Behavioral Cloning

July 24, 2017

Here is the final two corners of the track with the completed model!

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In this project, we design, train, and test a convolutional neural network (CNN) to clone the driving behavior from sample images recorded from Udacity's driving simulator. The code for this project can be found at this repository.

The goals / steps of this project are the following: Use the simulator to collect data of good driving behavior Build, a convolution neural network (using Keras) that predicts steering angles from images Train and validate the model with a training and validation set Test that the model successfully drives around the track without leaving the road

The CNN that was eventually used was based on NVIDIA's End to End Learning for Self-Driving Cars paper with different input image size and with dropout added to improve robustness. Most of the training was done using an Amazon g2.2xlarge EC2 instance, which helped make training much quicker.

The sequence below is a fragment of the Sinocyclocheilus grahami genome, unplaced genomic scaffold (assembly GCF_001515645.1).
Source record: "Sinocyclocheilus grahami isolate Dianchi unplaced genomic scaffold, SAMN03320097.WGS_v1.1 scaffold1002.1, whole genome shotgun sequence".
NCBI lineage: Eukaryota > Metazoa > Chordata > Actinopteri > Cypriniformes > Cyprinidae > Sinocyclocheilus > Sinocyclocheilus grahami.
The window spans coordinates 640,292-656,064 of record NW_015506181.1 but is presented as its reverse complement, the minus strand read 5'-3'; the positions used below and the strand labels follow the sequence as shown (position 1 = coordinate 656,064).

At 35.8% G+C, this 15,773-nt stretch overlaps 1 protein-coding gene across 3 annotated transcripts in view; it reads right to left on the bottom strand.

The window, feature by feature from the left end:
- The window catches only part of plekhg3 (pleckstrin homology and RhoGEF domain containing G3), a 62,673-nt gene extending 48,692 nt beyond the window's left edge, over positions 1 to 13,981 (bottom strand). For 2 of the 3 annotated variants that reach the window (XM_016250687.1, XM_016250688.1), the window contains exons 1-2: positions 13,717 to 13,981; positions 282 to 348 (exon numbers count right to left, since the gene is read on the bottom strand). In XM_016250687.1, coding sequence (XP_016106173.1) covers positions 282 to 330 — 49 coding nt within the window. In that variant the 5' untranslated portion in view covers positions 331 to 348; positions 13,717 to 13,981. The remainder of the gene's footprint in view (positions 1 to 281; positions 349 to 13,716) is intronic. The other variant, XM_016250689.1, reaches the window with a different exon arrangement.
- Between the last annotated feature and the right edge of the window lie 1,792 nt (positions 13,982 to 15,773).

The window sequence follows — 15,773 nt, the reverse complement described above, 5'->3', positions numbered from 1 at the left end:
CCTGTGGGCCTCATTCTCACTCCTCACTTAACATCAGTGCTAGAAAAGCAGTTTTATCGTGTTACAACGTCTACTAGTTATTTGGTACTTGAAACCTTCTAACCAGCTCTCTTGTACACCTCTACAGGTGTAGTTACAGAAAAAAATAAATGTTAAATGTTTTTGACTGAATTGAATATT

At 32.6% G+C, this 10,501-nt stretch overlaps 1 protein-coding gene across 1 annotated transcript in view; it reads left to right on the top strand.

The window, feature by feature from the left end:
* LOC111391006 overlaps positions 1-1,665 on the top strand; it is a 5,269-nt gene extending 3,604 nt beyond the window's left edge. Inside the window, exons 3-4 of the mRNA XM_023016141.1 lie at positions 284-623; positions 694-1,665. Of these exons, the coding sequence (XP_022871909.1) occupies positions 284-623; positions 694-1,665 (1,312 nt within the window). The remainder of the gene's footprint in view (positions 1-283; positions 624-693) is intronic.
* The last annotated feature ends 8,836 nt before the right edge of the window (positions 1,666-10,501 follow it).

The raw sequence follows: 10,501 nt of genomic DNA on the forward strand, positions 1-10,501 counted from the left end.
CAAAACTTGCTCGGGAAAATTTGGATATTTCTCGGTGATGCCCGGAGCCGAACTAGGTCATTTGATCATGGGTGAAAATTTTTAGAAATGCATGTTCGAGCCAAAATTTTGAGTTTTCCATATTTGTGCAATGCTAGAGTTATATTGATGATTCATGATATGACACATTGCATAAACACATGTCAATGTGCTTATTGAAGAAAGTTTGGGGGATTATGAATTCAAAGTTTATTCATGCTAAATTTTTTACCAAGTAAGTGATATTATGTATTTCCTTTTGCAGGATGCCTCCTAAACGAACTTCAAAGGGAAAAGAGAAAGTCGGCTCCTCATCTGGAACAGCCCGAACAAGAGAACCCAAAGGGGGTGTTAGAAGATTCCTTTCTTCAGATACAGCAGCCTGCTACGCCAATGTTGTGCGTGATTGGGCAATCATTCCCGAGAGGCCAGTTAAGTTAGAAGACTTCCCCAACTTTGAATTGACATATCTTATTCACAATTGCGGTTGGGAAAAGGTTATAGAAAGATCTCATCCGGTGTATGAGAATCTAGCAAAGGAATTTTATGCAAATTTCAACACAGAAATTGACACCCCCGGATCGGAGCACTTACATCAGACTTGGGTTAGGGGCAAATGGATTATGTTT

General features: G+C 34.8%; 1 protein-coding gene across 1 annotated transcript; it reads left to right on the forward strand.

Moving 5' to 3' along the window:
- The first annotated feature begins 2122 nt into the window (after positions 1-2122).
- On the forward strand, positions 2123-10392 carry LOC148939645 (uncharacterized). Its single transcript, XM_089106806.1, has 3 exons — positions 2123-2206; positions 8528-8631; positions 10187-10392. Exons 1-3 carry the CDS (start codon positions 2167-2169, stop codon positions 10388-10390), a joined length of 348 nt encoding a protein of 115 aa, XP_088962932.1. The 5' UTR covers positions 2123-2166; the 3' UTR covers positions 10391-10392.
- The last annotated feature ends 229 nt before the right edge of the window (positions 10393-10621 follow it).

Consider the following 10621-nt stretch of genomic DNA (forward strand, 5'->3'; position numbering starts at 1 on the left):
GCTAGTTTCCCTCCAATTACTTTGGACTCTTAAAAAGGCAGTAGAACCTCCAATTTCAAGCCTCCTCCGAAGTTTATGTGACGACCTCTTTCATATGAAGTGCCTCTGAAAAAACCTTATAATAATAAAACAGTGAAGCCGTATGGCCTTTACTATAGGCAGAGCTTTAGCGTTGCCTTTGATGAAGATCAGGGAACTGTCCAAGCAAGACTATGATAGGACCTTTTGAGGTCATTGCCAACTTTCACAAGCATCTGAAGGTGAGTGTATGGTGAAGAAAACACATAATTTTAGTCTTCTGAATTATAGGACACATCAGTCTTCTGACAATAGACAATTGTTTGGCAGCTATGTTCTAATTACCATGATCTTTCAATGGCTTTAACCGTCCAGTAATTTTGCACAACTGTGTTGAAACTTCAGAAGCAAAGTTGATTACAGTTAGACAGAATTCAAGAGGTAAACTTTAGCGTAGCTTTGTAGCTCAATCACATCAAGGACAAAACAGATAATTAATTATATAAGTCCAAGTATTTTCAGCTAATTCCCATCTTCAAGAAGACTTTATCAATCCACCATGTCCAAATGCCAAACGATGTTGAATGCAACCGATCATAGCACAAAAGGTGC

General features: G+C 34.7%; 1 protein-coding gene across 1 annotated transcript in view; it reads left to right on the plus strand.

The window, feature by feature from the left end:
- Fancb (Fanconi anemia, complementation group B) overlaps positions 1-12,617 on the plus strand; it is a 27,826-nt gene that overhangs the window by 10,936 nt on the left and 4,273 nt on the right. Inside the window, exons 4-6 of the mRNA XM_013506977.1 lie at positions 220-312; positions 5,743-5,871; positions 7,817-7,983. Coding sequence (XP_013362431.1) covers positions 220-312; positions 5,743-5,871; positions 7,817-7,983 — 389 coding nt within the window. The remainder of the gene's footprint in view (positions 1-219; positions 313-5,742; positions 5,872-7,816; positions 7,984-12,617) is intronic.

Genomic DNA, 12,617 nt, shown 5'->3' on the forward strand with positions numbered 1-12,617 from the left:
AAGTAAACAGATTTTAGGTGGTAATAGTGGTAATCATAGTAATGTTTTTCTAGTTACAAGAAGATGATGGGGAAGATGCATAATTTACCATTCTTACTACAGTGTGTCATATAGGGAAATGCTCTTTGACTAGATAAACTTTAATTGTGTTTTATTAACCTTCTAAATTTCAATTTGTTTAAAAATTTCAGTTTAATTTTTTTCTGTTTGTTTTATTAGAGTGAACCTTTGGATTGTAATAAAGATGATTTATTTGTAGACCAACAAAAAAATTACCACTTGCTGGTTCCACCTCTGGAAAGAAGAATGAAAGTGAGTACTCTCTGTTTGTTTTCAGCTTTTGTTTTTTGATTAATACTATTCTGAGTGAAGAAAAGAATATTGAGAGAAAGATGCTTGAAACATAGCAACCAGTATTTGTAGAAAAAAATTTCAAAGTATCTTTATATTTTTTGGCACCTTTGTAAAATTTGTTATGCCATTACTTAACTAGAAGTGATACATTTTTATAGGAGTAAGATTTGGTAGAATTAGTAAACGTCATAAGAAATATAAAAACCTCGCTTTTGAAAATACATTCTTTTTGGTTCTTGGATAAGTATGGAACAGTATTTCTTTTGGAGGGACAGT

Data Gathering

One of the most time consuming aspects of this project was collecting the adequate data to train on. While Udacity provided a dataset from the training simulator, it was more exciting to collect my own training data. Below is a sample of the simulator screen. When collecting data, we use the "Training Mode." There are also two tracks available for training and testing. I focused on using the first track. The second image shows the view that the user sees in the driving simulator.

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By using the simulator that was provided, it was easy to record laps that would be stored as separate frames. However, the data gathering process had to include a lot of "recovery driving" and driving around corners to make sure that the model could learn the correct behaviors. After recording the different simulator runs, the output are individual frames.

Data Preparation